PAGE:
prayers, action songs and folk dances. They have learned to speak out for Roll Call and little playlets. The shy child soon learned to play and to take part with the others.

Mothers have their own discussions upstairs on study books, “Towards a Friendly World”, “The Christian Home” and Parents’ Magazine. They have had films on child care. Their tea money helped to pay expenses and they take turns at being hostesses.

W.M.S. helped by providing “World Friends” subscriptions so that one copy reached every home.

C.G.I.T. helped by donating long kindergarten tables and send— ing two girls to help Mrs. White in the activity period. More little red chairs were donated by the Ladies’ Aid.

Special occasions are the birthday party in May, graduation in Iune, at which Mission Band and leaders are guests, and the Christ- mas party at which the children “put on” their own concert. Grand- mothers and interested friends are invited.

January, 1962 with the advent of U.C.W., Baby Band as such, ceased to exist. However, the mothers expressed their wish to continue in some similar way. They agreed to form a Unit of the U.C.W. and to bring their children as usual. Mrs. White would baby-sit the children and carry on much the same Baby Band program. The moth- ers now conduct devotional, have their own leader and carry on their own program.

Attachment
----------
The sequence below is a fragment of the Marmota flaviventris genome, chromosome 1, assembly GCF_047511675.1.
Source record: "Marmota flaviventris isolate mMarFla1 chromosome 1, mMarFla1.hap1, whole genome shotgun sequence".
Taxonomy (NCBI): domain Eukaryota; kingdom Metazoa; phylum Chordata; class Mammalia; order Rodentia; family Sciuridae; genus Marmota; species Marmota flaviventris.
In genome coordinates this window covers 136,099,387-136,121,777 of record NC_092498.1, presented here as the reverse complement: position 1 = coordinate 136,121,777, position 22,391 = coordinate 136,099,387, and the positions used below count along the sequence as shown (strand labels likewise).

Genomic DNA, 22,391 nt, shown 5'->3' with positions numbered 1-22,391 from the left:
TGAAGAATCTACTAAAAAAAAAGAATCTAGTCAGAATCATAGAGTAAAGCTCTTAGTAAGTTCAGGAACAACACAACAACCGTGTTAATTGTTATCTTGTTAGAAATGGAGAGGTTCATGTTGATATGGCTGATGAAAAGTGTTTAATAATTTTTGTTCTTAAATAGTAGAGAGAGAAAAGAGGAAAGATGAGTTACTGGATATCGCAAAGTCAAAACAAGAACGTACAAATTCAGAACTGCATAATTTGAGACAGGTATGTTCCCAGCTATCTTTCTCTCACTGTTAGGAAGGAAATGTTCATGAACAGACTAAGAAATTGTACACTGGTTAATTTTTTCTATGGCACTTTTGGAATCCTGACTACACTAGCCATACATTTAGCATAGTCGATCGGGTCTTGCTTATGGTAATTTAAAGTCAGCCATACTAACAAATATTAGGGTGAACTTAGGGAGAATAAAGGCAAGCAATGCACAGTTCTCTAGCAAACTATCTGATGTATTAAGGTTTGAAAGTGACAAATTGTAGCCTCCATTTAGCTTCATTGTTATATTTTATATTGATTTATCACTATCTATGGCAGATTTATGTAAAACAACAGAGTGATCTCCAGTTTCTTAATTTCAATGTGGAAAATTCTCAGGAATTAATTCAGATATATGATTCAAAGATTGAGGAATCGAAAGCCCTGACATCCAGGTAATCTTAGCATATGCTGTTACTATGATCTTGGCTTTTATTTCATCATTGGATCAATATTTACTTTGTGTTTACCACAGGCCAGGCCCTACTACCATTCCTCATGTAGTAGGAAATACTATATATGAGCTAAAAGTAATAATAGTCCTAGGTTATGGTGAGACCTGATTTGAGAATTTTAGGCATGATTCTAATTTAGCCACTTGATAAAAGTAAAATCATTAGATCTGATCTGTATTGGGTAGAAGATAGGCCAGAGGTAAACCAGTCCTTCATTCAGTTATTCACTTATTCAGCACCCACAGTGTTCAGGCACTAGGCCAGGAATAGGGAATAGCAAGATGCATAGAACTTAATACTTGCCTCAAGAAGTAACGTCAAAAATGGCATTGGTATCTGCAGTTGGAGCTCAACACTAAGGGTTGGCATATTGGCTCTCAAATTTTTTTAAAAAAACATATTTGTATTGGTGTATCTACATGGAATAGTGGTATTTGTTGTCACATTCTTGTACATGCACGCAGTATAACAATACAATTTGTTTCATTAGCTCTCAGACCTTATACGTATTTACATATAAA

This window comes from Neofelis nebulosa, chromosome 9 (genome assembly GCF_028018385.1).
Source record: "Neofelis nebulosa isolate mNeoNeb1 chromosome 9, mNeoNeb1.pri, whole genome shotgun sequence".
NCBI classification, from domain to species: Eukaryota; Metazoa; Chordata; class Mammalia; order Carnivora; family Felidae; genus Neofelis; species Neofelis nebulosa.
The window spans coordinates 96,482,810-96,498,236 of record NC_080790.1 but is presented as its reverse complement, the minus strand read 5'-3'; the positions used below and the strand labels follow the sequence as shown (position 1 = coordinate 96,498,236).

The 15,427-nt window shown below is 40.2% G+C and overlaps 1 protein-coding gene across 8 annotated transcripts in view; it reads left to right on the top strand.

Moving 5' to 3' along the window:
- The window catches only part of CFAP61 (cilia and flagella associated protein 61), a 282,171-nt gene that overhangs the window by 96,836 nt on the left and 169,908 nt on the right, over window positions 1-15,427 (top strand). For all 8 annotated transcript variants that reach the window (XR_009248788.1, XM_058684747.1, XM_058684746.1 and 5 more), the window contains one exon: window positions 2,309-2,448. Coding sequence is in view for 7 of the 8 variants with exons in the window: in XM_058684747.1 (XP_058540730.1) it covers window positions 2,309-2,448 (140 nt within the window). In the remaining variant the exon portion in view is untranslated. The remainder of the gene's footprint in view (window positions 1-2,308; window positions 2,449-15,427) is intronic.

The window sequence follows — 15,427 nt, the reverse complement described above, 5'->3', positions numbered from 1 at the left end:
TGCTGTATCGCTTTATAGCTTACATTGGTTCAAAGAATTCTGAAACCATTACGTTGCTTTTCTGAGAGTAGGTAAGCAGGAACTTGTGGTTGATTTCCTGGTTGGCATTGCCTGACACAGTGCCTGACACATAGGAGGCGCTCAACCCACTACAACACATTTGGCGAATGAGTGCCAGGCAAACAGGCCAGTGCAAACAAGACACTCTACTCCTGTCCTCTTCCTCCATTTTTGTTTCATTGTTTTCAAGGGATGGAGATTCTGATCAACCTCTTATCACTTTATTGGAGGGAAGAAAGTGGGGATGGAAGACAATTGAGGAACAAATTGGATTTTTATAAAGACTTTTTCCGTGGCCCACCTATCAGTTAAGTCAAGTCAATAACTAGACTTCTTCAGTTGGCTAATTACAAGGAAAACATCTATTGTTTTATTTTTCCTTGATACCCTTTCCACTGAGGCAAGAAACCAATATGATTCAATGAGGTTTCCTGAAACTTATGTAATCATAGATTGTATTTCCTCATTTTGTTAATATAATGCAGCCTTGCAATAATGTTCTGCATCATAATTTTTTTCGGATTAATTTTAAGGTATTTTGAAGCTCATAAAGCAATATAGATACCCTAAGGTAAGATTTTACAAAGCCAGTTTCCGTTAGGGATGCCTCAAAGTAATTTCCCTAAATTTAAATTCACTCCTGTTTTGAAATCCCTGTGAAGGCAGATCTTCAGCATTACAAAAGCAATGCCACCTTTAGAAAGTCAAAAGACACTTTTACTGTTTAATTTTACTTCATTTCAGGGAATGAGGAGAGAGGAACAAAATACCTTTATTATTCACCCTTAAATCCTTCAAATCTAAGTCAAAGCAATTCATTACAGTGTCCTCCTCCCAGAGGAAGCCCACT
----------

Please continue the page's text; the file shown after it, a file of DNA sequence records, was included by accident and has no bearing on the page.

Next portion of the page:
Children used to have their own gift boxes to save for Baby Band objectives but now contribute to the offering plate. They have sent layettes to help other World Friends.

Since 1957, 70 children have graduated. In 1963 the sixth class graduated, in which Brenda Jahns was the last of the original May ’57 Roll Call to graduate. There were nine graduates.

Since Mrs. White took over the duties of Kindergarten teacher the leader of Unit 1 assumes the responsibilities of the Baby Band children. Mrs. W. Shamray, for one year, but now the mothers take turns in taking charge of the children.

Those to graduate in 1970 are Colin Angus, Arlene Black, Todd Haight, Kevin Hutchings, Gordie Paddock, Sharlene Sabeski and Sharon Simms.


In their strong respect for the future of their children those early settlers soon organized Sunday School for giving religious instruction to them.

The first record of a Sunday School in the Presbyterian Church in Oak River appears to have been taken at an annual meeting held in 1890, when a report was given of a small group of children who received religious instruction on Sunday.